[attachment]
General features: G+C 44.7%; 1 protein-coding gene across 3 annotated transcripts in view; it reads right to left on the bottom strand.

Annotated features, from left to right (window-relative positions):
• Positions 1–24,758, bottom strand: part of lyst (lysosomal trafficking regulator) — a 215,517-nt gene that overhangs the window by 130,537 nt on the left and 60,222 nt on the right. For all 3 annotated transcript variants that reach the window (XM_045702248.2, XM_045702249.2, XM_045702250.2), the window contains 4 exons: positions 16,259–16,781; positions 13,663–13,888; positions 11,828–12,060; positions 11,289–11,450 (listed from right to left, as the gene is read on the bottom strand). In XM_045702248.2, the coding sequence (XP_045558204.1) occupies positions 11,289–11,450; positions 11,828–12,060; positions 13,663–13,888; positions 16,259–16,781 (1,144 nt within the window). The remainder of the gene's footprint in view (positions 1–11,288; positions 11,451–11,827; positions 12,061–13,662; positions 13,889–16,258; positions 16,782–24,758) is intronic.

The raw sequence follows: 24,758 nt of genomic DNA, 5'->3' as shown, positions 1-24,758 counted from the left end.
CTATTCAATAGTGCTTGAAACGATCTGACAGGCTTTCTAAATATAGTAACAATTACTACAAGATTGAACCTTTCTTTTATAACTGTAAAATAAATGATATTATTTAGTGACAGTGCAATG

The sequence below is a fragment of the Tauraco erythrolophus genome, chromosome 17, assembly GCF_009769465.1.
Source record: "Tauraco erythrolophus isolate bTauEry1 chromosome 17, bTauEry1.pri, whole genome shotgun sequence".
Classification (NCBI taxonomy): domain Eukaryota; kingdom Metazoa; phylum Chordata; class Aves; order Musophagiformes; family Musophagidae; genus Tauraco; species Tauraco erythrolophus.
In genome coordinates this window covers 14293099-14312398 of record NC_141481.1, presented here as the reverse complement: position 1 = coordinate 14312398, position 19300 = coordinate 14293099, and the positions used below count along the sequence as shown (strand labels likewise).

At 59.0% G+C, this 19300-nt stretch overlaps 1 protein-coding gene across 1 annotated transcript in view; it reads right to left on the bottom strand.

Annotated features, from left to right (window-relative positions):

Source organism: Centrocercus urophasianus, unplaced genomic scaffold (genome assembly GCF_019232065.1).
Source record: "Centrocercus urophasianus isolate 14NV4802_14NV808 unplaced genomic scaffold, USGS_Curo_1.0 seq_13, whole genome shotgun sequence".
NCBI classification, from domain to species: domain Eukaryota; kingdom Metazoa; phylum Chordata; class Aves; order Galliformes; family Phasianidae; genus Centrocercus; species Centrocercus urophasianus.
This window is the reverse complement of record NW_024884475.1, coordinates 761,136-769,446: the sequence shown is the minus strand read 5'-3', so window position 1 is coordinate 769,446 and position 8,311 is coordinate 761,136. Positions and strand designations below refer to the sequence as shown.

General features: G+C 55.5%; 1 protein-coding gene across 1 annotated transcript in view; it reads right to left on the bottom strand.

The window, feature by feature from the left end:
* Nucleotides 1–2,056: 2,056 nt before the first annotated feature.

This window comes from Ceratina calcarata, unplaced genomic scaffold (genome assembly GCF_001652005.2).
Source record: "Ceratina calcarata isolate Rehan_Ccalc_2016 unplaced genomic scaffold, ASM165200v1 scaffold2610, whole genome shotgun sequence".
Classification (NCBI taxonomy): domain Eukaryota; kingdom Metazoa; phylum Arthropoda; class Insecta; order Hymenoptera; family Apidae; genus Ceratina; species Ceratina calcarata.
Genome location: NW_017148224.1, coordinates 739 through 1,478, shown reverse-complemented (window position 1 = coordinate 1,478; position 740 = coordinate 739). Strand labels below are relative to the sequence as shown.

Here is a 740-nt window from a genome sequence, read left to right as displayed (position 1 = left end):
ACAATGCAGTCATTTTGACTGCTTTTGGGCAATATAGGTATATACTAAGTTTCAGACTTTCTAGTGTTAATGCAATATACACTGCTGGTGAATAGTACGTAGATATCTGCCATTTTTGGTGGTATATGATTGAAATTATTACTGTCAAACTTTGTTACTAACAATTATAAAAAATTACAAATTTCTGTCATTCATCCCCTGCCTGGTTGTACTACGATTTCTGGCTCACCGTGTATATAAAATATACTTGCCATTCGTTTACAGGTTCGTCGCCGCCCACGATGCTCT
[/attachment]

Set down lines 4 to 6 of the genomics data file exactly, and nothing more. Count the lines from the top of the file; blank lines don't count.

The raw sequence follows: 24,758 nt of genomic DNA, 5'->3' as shown, positions 1-24,758 counted from the left end.
CTATTCAATAGTGCTTGAAACGATCTGACAGGCTTTCTAAATATAGTAACAATTACTACAAGATTGAACCTTTCTTTTATAACTGTAAAATAAATGATATTATTTAGTGACAGTGCAATG

The sequence below is a fragment of the Tauraco erythrolophus genome, chromosome 17, assembly GCF_009769465.1.